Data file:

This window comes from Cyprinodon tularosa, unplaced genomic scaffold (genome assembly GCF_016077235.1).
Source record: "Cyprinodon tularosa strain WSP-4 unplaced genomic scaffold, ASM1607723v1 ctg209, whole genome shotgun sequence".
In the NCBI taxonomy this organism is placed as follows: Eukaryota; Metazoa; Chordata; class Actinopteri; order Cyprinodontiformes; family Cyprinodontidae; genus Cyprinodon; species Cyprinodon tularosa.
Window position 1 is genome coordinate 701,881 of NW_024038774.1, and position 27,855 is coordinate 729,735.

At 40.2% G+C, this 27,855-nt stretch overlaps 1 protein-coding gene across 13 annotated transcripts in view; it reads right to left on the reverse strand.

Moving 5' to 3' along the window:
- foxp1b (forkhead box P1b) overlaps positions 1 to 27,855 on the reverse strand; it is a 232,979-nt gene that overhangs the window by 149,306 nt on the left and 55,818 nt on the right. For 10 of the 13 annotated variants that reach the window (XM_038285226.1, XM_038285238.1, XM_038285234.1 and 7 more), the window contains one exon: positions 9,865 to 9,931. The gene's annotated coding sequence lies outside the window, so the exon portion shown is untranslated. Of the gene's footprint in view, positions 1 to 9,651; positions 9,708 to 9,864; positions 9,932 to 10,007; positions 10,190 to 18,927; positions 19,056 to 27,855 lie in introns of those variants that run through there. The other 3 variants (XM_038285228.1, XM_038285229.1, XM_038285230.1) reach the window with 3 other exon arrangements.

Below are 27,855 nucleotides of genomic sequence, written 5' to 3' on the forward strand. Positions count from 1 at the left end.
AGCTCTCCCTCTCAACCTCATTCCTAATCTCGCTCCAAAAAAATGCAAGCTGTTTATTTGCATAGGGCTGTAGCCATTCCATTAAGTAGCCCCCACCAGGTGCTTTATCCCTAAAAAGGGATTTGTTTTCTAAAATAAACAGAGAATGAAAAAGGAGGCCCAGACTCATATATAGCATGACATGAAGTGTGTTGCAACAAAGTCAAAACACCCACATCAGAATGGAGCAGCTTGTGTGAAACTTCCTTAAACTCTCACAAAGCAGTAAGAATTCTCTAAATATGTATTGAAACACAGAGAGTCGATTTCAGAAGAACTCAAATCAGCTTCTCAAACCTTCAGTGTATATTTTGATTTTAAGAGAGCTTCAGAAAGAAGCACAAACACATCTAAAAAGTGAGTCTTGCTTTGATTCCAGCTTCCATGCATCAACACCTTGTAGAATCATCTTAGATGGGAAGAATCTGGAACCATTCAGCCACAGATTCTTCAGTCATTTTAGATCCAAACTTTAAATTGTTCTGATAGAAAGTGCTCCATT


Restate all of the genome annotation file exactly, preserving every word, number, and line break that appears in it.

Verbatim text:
This window comes from Cyprinodon tularosa, unplaced genomic scaffold (genome assembly GCF_016077235.1).
Source record: "Cyprinodon tularosa strain WSP-4 unplaced genomic scaffold, ASM1607723v1 ctg209, whole genome shotgun sequence".
In the NCBI taxonomy this organism is placed as follows: Eukaryota; Metazoa; Chordata; class Actinopteri; order Cyprinodontiformes; family Cyprinodontidae; genus Cyprinodon; species Cyprinodon tularosa.
Window position 1 is genome coordinate 701,881 of NW_024038774.1, and position 27,855 is coordinate 729,735.

At 40.2% G+C, this 27,855-nt stretch overlaps 1 protein-coding gene across 13 annotated transcripts in view; it reads right to left on the reverse strand.

Moving 5' to 3' along the window:
- foxp1b (forkhead box P1b) overlaps positions 1 to 27,855 on the reverse strand; it is a 232,979-nt gene that overhangs the window by 149,306 nt on the left and 55,818 nt on the right. For 10 of the 13 annotated variants that reach the window (XM_038285226.1, XM_038285238.1, XM_038285234.1 and 7 more), the window contains one exon: positions 9,865 to 9,931. The gene's annotated coding sequence lies outside the window, so the exon portion shown is untranslated. Of the gene's footprint in view, positions 1 to 9,651; positions 9,708 to 9,864; positions 9,932 to 10,007; positions 10,190 to 18,927; positions 19,056 to 27,855 lie in introns of those variants that run through there. The other 3 variants (XM_038285228.1, XM_038285229.1, XM_038285230.1) reach the window with 3 other exon arrangements.

Below are 27,855 nucleotides of genomic sequence, written 5' to 3' on the forward strand. Positions count from 1 at the left end.
AGCTCTCCCTCTCAACCTCATTCCTAATCTCGCTCCAAAAAAATGCAAGCTGTTTATTTGCATAGGGCTGTAGCCATTCCATTAAGTAGCCCCCACCAGGTGCTTTATCCCTAAAAAGGGATTTGTTTTCTAAAATAAACAGAGAATGAAAAAGGAGGCCCAGACTCATATATAGCATGACATGAAGTGTGTTGCAACAAAGTCAAAACACCCACATCAGAATGGAGCAGCTTGTGTGAAACTTCCTTAAACTCTCACAAAGCAGTAAGAATTCTCTAAATATGTATTGAAACACAGAGAGTCGATTTCAGAAGAACTCAAATCAGCTTCTCAAACCTTCAGTGTATATTTTGATTTTAAGAGAGCTTCAGAAAGAAGCACAAACACATCTAAAAAGTGAGTCTTGCTTTGATTCCAGCTTCCATGCATCAACACCTTGTAGAATCATCTTAGATGGGAAGAATCTGGAACCATTCAGCCACAGATTCTTCAGTCATTTTAGATCCAAACTTTAAATTGTTCTGATAGAAAGTGCTCCATT